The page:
NASA has successfully launched the first in a series of highly advanced geostationary weather satellites Saturday from Cape Canaveral Air Force Station in Florida. The satellite was launched on behalf of or the National Oceanic and Atmospheric Administration (NOAA).
NOAA’s Geostationary Operational Environmental Satellite-R (GOES-R) lifted off at 6:42 p.m. EST Saturday on its way to boost the nation’s weather observation capabilities, leading to more accurate and timely forecasts, watches and warnings.
This photo provided by United Launch Alliance shows a United Launch Alliance (ULA) Atlas V rocket carrying GOES-R spacecraft for NASA and NOAA lifting off from Space Launch Complex-41 at 6:42 p.m. EST at Cape Canaveral Air Force Station, Fla., Saturday, Nov. 19, 2016. The most advanced weather satellite ever built rocketed into space Saturday night, part of an $11 billion effort to revolutionize forecasting and save lives. (United Launch Alliance via AP)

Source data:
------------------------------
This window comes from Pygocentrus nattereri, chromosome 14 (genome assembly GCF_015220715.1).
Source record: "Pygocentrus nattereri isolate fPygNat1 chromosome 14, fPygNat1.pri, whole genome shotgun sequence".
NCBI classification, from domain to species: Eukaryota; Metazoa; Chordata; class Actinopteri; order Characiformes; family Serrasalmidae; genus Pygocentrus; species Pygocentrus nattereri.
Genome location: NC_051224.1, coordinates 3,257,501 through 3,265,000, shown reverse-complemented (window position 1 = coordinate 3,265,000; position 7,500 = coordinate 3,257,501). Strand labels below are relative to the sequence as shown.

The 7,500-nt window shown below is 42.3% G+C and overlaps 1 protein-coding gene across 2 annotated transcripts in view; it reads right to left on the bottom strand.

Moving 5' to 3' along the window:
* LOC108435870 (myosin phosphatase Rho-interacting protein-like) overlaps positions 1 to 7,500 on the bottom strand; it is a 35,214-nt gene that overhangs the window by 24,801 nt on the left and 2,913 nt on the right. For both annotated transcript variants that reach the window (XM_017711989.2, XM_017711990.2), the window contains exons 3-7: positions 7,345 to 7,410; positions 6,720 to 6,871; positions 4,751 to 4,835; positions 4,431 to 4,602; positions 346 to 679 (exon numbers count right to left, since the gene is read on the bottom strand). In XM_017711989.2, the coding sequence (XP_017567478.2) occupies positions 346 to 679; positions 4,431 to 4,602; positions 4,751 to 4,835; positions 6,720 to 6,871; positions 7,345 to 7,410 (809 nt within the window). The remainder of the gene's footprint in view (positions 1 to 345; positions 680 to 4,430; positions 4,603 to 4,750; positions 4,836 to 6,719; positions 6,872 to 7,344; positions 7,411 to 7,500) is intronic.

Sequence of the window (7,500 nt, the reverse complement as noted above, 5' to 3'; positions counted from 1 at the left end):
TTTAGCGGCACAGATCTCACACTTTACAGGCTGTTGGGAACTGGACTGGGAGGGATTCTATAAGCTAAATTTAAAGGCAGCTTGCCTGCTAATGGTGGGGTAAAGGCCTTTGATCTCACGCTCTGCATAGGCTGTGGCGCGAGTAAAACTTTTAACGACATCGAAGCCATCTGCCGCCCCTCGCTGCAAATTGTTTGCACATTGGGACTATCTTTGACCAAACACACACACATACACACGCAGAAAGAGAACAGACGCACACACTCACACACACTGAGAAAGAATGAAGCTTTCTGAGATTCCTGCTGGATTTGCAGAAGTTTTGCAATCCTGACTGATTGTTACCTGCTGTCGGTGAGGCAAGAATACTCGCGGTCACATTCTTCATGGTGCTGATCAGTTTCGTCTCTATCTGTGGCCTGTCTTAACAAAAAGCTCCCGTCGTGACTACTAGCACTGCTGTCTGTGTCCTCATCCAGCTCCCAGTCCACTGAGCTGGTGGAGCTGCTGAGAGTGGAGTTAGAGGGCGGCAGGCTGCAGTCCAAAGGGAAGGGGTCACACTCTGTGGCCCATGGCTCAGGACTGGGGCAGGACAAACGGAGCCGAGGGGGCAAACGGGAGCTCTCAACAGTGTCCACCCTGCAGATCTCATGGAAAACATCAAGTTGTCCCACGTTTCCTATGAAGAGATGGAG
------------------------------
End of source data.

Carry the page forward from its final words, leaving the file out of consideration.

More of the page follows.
Forecasters will use the lightning mapper to hone in on storms that represent the greatest threats. The satellite’s primary instrument, the Advanced Baseline Imager, will provide images of Earth’s weather, oceans and environment with 16 different spectral bands, including two visible channels, four near-infrared channels, and 10 infrared channels.
Improved space weather sensors on GOES-R will monitor the sun and relay crucial information to forecasters so they can issue space weather alerts and warnings. In all, data from GOES-R will result in 34 new or improved meteorological, solar and space weather products.
Beyond weather forecasting, GOES-R also will be part of the Search and Rescue Satellite Aided Tracking (SARSAT) System, an international satellite-based search and rescue network operated by NOAA. The satellite is carrying a special transponder that can detect distress signals from emergency beacons.
There are four satellites in the GOES-R series: –R, –S, –T and –U, which will extend NOAA’s geostationary coverage through 2036.